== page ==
You mentioned your bottom dampers were a little loose. Funny you mention that, because mine were fine until just the other day, I went to pull off the cover (maybe a little too vigorously) and the elastic on the bottom of the cover caught on one of my dampers and bent it a little. I've bent it back and is still a little loose for my liking. Just something to look out for when you're pumped up to start a smoke and go to yank that cover off!
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Already pumping tasty meals outta that WSM!! Those chicken drums look fantastic.

Looking forward to that breakfast sausage

You mentioned your bottom dampers were a little loose. Funny you mention that, because mine were fine until just the other day, I went to pull off the cover (maybe a little too vigorously) and the elastic on the bottom of the cover caught on one of my dampers and bent it a little. I've bent it back and is still a little loose for my liking. Just something to look out for when you're pumped up to start a smoke and go to yank that cover off!
You already know this, but yeah, these are like a dream come true in terms of ease of use. Fire control is so easy to manage, and that was a huge bonus when I stepped up from the Gourmet or the SnP. Fire control on the Weber kettles is great, too, but actually the WSM is even better regarding even temps, and way better than any of my gas smokers.

I know what you mean about yanking the cover off. I had mine assembled on the deck, covered for 2 days. I come home from work early, tossed my gear in the house and went straight to the WSM to get a fire started. That cover fits nice and snug, so I didn't notice what was happening right away. Yep, elastic strap hooked on the damper tab on one ide and the screw head (I think) on the other side. I felt around until I found the snag and then all was well. Takes a little wiggle-work to get that love-bite to break away from the smoker, but that's a good thing...between the snug fit and the elastic strap, I doubt I'll ever loose the cover due to high winds (if it's that strong, I may be more worried about loosing all of my cookers, not just covers).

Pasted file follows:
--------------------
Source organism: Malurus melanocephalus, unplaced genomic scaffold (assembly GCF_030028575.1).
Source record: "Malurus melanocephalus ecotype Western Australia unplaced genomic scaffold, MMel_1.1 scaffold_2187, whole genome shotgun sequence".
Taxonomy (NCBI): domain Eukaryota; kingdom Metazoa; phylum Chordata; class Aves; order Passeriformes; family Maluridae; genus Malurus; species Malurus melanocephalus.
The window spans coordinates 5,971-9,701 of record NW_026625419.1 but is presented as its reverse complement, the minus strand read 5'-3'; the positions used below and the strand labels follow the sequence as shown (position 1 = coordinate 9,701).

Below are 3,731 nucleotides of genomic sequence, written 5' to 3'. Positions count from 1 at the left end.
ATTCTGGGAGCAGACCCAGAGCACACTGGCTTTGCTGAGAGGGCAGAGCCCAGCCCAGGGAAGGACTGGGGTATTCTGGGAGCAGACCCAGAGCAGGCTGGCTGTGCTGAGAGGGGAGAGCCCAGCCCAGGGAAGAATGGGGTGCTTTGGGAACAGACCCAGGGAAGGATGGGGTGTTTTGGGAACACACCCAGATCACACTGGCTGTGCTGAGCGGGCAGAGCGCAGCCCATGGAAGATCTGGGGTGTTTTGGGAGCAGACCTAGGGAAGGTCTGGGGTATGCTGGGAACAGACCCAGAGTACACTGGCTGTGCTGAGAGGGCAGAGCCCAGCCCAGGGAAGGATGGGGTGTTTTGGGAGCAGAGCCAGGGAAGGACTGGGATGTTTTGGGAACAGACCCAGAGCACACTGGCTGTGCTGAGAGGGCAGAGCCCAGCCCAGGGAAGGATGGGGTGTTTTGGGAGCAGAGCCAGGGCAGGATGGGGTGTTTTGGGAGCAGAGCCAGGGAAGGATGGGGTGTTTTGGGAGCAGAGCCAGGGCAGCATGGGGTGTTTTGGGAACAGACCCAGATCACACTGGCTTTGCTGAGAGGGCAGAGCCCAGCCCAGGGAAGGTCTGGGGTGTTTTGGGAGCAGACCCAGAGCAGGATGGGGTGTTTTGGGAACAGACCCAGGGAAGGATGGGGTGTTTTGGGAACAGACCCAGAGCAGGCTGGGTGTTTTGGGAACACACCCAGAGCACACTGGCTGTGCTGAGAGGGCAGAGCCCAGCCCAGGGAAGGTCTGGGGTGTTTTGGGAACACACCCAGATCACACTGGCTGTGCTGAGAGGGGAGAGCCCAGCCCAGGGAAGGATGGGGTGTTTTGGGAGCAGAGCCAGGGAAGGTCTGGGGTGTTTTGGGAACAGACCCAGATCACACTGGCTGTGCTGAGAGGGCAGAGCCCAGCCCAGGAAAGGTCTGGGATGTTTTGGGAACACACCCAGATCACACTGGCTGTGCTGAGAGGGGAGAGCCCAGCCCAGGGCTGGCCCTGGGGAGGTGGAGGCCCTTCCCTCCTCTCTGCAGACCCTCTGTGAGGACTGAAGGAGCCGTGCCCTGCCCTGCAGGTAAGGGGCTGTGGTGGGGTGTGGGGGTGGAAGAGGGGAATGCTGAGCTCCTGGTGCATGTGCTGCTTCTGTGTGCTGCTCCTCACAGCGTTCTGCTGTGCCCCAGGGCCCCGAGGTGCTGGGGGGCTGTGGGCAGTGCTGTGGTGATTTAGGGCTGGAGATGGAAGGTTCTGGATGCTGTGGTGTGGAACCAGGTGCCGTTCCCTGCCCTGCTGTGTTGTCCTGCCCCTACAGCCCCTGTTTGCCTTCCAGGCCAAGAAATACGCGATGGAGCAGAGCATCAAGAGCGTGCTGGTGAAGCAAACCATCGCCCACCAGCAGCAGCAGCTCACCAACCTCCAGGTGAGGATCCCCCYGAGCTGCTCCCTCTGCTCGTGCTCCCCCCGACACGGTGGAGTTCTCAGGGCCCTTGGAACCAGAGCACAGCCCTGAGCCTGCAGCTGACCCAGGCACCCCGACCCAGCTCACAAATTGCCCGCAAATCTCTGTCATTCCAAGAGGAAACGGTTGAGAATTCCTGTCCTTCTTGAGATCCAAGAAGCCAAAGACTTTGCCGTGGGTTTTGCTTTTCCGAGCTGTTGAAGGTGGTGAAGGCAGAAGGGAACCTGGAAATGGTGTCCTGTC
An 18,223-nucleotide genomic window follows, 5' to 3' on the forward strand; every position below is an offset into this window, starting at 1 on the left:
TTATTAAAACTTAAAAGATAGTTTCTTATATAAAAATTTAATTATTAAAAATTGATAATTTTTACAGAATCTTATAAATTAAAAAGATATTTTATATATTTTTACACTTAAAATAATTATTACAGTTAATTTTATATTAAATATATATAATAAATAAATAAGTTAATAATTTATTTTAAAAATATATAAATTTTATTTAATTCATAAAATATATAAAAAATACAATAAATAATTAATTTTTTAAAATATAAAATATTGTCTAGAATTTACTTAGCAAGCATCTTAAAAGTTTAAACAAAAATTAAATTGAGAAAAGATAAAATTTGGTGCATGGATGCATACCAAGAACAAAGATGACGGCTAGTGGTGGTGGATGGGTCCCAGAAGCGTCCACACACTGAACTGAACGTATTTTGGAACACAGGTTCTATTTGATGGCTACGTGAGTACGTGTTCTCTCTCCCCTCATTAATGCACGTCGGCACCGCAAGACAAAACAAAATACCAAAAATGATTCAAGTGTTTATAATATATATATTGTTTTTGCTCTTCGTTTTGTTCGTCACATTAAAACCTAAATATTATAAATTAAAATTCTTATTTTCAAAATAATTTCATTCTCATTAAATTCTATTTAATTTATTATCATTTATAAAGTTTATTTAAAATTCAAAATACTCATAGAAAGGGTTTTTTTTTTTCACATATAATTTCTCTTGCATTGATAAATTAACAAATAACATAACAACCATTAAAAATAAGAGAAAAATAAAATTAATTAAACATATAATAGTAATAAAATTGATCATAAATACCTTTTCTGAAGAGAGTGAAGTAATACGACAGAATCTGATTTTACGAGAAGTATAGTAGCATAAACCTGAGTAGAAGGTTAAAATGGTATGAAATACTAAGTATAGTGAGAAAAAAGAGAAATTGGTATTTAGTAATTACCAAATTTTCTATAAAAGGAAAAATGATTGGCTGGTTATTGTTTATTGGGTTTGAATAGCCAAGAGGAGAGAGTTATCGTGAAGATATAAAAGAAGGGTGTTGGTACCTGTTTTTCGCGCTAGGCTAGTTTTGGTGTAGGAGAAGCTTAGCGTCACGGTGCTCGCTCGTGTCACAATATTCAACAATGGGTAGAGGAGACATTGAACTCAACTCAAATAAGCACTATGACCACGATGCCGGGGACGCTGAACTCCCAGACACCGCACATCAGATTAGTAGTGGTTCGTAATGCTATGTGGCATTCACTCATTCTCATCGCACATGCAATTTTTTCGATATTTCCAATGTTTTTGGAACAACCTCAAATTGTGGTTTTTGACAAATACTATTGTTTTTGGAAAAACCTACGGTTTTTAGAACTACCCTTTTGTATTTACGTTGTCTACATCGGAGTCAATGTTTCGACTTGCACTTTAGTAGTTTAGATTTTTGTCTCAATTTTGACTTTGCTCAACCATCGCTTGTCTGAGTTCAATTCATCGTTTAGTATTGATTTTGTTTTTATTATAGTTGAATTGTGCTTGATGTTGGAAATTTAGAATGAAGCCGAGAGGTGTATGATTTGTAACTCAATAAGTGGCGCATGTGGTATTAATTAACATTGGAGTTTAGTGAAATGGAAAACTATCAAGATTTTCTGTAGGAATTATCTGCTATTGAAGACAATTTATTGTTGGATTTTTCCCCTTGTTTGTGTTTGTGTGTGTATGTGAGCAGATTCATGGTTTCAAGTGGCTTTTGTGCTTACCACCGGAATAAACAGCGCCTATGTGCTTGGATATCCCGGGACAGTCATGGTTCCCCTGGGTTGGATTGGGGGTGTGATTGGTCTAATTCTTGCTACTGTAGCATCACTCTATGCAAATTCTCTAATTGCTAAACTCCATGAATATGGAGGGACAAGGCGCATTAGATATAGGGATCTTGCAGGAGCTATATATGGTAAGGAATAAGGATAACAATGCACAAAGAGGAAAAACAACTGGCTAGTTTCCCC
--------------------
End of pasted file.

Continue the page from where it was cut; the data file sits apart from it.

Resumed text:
No, the intake dampers were fine, just the pesky tabs to prevent you from completely shutting it down was the issue. The lid fits a bit loose in the barrel lip, but the smoke loss wasn't really that bad...I've seen a lot worse, like the Brinkmann Gourmet. I actually went as far as to wrap a rope in foil to fill that gap, it was huge. But, I also drilled a 1-1/4" hole in the lid to move the venting all the way to the top, so I changed the exhaust configuration on that bullet, as the original design was to vent from the lid/barrel joint, and this wasn't the best for creating even temps from the grate to the top of the lid. No big deal with small pieces of meat, but toss in a pork picnic shoulder and that changed everything in terms of the need for more uniform temps.
Spoke too soon, nice links!!

I've never thought about smoking those, but now I sure will
Brother, you'll love the smoked links...I was cautious, but no need to be...nothing off-putting about them. Nice snap to the casing instead of being anywhere from a rubbery to a tough, chewy texture like when they are pan-fried. And, this was with a low & slow smoke...300*+ for maybe 25-30 minutes for the whole smoke and they would pop quite nicely when you took a bite...just watch out for those hot, spurting juices. Yeah, one smoke with these and I'm hooked...gotta do it again. Wife said, hey, there's another pack in the freezer, and I'll pick up some more next trip to the store. She's not kidding, either...when she likes something like this, she makes sure I'll have what it takes to do it again. Even if it's not something I'm head over heels about...that's the trade-off...she takes care of me and I take care of her.

She even picked me up a fresh 10lb bag of apple chunks when she grabbed this smoker to bring it home to daddy, 'cuz she likes apple with poultry...so do I. I found the WSM 18 online the night before when we were talking about the upcoming turkey smoke, and there were only 2 left in stock...
...I said if we don't get one quick they'll be gone until spring...no more left anywhere close by...she made a special trip just for this smoker while I was at work, so yeah, she's taking care of me...
Originally, I was looking at the 14, but I think I'd have been disappointed with the cooking grate sizes...good for a chicken on top and fixings over the pan, but not much else. Maybe for retirement when it's just a couple of us in an RV, the the 14" would be perfect, and a whole smoked bird would be just right for 2-4 people, and leftovers for chicken salad for lunch, soups, oven dishes, enchiladas, green chili...OK, enough about leftover chicken...bring back WAY to many memories, and all of them ended in a tasty meal.

Back to the smoking...gotta stoke up the fire for a hot & fast wing smoke!!!

Looks like your having fun with the WSM! Keep up the great work!
Thanks!!! Been a great ride, so far...no regrets. Only one thing, I don't think of it as work...it's a passion.

Dinner is down the pipes, and it was rather tasty.